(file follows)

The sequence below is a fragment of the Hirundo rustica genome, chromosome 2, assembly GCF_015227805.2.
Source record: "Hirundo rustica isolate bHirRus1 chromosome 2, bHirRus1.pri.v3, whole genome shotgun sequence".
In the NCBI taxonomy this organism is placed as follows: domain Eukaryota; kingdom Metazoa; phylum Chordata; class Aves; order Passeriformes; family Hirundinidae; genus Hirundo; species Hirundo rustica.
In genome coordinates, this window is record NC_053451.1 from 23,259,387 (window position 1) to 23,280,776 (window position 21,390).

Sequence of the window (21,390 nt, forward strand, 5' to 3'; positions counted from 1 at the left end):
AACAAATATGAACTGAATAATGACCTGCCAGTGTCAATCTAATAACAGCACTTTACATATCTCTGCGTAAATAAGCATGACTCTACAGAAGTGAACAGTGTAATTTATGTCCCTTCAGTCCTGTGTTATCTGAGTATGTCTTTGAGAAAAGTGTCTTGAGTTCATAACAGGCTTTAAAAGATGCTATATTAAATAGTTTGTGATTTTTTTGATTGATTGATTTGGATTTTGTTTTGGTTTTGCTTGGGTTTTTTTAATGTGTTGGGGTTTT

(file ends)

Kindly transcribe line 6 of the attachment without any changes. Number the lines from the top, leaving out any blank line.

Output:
AACAAATATGAACTGAATAATGACCTGCCAGTGTCAATCTAATAACAGCACTTTACATATCTCTGCGTAAATAAGCATGACTCTACAGAAGTGAACAGTGTAATTTATGTCCCTTCAGTCCTGTGTTATCTGAGTATGTCTTTGAGAAAAGTGTCTTGAGTTCATAACAGGCTTTAAAAGATGCTATATTAAATAGTTTGTGATTTTTTTGATTGATTGATTTGGATTTTGTTTTGGTTTTGCTTGGGTTTTTTTAATGTGTTGGGGTTTT